Moving on to loan modifications. At the end of Q2, we had modified 839 commercial loans for a total of approximately $527 million, with approximately 56% being interest only deferrals, 36% being for payment deferrals and the remainder being other modification structures. Almost all modifications were for 90 days. While consumer loan modifications in number are higher than on the commercial loan portfolio, the dollar amount of consumer loan modifications is less than 5% of commercial loan modification. While we are taking a conservative approach to risk rating and leaving modified loans at their pre-pandemic risk rating, if it is clear that the operating entity will quickly return to its pre-pandemic performance. In total, as of June 30, we have modified $591 million or 12.7% of the loan portfolio, 15.5% ex-PPP loans. Of this amount, $28 million have been granted the second modification as of June 30. We have downgraded 124 of these modified loans, totaling $122 million in response to pandemic related issues. Most of these downgrades occurred at the time of the modification. In addition, we downgraded another $50.5 million of loans due COVID-19 that did not receive a modification. Most of our COVID-19 downgrades are to watch, and are not included in potential problem loan numbers.

Our expectations for the next round of modifications is that we'll see deterioration of borrower sustainability and some downgrades to substandard. However, we also expect to see fewer modifications in the second round in some businesses, such as medical, dental practitioners are back up and running. We are just now reaching the expiration of the first round of modifications, but so far second request have been nominal.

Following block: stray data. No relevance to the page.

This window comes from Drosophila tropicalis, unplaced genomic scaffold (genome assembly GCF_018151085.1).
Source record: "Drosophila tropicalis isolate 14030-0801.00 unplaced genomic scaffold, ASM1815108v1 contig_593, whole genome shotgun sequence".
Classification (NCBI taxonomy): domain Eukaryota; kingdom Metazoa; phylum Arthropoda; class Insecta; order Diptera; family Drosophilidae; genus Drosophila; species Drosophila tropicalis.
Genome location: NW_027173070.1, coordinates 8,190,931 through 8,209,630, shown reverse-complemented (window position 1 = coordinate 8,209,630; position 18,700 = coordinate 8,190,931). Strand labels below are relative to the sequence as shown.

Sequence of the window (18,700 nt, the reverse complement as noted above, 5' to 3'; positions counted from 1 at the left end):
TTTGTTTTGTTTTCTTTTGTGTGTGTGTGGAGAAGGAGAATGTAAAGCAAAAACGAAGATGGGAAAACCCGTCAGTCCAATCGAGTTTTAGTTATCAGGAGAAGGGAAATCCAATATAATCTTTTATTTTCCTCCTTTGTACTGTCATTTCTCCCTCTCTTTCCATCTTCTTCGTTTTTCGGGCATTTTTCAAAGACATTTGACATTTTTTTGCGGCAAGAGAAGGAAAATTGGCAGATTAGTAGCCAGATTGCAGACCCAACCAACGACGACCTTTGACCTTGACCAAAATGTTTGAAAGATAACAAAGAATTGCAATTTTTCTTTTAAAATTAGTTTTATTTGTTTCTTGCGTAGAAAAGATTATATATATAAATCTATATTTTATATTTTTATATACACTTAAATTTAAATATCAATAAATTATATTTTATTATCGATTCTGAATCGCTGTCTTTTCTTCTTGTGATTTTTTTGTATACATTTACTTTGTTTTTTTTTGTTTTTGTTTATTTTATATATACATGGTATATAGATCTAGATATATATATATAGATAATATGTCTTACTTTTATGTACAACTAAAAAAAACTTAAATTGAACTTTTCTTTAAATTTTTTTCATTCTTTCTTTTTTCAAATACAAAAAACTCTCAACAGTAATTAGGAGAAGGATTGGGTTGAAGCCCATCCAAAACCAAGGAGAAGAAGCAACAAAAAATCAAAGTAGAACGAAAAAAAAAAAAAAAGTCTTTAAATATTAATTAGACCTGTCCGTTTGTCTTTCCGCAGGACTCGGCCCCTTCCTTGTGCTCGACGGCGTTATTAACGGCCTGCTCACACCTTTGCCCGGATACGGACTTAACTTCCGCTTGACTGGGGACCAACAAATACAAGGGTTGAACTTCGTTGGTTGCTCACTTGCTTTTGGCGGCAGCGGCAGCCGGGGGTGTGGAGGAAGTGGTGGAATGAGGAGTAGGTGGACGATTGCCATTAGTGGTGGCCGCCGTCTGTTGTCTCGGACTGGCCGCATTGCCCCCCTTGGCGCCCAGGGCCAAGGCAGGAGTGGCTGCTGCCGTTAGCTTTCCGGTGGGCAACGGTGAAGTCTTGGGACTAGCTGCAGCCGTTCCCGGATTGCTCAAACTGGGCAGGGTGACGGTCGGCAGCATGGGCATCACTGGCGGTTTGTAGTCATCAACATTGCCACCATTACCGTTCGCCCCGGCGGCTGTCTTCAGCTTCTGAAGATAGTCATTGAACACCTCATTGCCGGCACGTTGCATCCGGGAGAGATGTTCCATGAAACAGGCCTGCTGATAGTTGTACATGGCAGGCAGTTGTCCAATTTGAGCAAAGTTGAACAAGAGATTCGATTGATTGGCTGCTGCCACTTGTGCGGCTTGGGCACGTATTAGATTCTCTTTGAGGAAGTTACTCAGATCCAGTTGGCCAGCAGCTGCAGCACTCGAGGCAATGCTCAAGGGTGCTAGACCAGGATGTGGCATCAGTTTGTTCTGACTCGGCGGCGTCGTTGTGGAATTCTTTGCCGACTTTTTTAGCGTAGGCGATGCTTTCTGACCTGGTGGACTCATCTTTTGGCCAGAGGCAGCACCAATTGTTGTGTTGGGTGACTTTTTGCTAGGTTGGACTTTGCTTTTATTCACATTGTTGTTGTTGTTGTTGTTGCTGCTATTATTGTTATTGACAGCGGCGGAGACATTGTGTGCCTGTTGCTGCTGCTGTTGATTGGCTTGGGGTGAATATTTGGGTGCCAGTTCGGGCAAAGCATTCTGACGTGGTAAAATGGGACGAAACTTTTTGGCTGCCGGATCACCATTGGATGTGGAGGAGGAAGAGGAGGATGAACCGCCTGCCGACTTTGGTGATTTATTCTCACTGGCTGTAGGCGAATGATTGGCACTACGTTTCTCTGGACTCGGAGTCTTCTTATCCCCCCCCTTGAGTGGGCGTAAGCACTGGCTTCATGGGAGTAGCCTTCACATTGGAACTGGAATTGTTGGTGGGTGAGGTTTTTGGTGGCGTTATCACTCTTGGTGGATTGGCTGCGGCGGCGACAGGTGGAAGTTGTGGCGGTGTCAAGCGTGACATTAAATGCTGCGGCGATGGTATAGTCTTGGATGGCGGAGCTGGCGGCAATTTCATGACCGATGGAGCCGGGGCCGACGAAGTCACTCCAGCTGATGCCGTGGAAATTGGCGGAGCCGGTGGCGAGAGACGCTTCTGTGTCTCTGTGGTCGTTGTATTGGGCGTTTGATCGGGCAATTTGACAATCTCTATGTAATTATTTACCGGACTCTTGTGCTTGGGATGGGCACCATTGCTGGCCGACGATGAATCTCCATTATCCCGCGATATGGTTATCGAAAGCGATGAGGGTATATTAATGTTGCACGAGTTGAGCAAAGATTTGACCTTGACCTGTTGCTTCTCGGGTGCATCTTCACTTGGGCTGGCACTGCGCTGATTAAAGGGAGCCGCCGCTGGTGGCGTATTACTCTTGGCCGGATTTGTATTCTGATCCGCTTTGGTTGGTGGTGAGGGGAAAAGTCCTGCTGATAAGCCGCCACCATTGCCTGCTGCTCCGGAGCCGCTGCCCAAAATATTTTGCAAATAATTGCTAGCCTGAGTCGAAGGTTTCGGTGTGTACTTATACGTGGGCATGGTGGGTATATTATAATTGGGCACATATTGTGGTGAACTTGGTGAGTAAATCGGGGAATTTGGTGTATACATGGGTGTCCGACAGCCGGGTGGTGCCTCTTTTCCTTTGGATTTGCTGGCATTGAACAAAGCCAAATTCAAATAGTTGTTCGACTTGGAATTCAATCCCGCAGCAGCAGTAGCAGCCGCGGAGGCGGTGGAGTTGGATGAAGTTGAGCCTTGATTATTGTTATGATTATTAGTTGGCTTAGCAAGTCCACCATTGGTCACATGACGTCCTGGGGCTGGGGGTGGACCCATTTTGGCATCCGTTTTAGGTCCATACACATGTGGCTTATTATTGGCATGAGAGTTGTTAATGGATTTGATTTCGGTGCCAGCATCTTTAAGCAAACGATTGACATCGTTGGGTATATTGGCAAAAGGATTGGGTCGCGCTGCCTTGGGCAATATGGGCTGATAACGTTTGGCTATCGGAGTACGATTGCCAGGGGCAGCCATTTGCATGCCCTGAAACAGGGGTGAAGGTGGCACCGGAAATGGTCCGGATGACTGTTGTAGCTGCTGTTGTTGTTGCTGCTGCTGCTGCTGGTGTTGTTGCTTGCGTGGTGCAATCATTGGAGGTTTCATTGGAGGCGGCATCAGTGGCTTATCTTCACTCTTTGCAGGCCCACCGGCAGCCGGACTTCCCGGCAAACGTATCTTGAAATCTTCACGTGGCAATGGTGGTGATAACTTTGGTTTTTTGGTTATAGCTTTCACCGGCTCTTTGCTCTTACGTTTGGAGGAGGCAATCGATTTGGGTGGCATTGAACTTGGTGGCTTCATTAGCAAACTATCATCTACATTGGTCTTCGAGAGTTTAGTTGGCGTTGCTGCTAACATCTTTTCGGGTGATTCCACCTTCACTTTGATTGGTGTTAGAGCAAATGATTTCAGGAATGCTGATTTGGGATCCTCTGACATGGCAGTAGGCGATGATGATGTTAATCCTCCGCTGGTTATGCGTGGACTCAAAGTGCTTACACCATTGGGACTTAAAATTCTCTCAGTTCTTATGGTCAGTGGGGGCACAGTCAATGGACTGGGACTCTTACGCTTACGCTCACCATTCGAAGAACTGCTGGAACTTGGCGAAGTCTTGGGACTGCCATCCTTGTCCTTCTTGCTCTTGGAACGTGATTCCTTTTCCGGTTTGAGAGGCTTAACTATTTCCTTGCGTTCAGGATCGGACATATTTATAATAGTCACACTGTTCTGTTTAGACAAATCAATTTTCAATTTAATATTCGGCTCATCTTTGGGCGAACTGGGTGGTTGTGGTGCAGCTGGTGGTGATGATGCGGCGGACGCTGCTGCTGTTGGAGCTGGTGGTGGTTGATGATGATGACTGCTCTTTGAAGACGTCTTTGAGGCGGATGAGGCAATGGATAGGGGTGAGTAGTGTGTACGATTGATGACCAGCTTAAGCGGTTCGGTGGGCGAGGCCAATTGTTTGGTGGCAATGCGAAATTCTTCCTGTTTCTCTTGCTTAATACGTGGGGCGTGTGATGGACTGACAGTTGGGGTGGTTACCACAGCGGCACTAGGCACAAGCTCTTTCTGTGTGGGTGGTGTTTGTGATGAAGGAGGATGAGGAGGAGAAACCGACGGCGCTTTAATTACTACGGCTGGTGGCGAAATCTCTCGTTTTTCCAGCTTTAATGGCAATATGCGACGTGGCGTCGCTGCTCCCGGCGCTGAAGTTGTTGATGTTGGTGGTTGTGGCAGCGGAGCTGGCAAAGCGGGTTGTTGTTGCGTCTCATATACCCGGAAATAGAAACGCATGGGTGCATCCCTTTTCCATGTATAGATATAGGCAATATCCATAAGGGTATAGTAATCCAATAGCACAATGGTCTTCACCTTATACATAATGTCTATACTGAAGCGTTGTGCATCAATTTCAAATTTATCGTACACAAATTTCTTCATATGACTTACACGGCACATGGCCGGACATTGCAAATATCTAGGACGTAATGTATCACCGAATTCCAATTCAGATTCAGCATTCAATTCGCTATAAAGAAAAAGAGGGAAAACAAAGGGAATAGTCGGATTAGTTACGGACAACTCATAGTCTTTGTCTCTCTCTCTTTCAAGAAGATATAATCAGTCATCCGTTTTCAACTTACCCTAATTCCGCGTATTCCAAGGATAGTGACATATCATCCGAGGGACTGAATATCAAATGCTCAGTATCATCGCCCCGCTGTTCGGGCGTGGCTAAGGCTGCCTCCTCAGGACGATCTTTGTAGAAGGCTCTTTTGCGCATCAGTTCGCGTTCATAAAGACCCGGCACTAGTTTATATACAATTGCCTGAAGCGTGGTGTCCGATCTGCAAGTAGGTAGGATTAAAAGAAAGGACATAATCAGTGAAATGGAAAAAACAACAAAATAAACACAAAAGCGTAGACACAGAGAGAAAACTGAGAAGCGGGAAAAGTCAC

The provision for credit losses for Q2 was $28.6 million compared to $7.9 million in Q1. The total provision for Q2 included a provision for unfunded commitments in the amount of $2.6 million due to a combination of an increase in forecasted loss rates and the lower utilization rates, I previously mentioned. The increase in provision for loan losses was due mostly to worsening economic forecast from the loan used for the Q1 allowance for credit losses. At the end of Q2, the allowance for credit losses on loans increased to 1.53% of total loans, for 1.23% at the end of Q1. Excluding PPP loans which are guaranteed and not provided for, the allowance for credit losses on loans was at 1.8% at June 30. As a result of the increase in the allowance and the decrease in non-accrual loans, the allowance to non-accrual loans increased 213% at the end of Q2 from 139% at the end of Q1. The magnitude of future provisions will be dependent on a combination of factors, including economic forecast, charge-off experience and loan growth.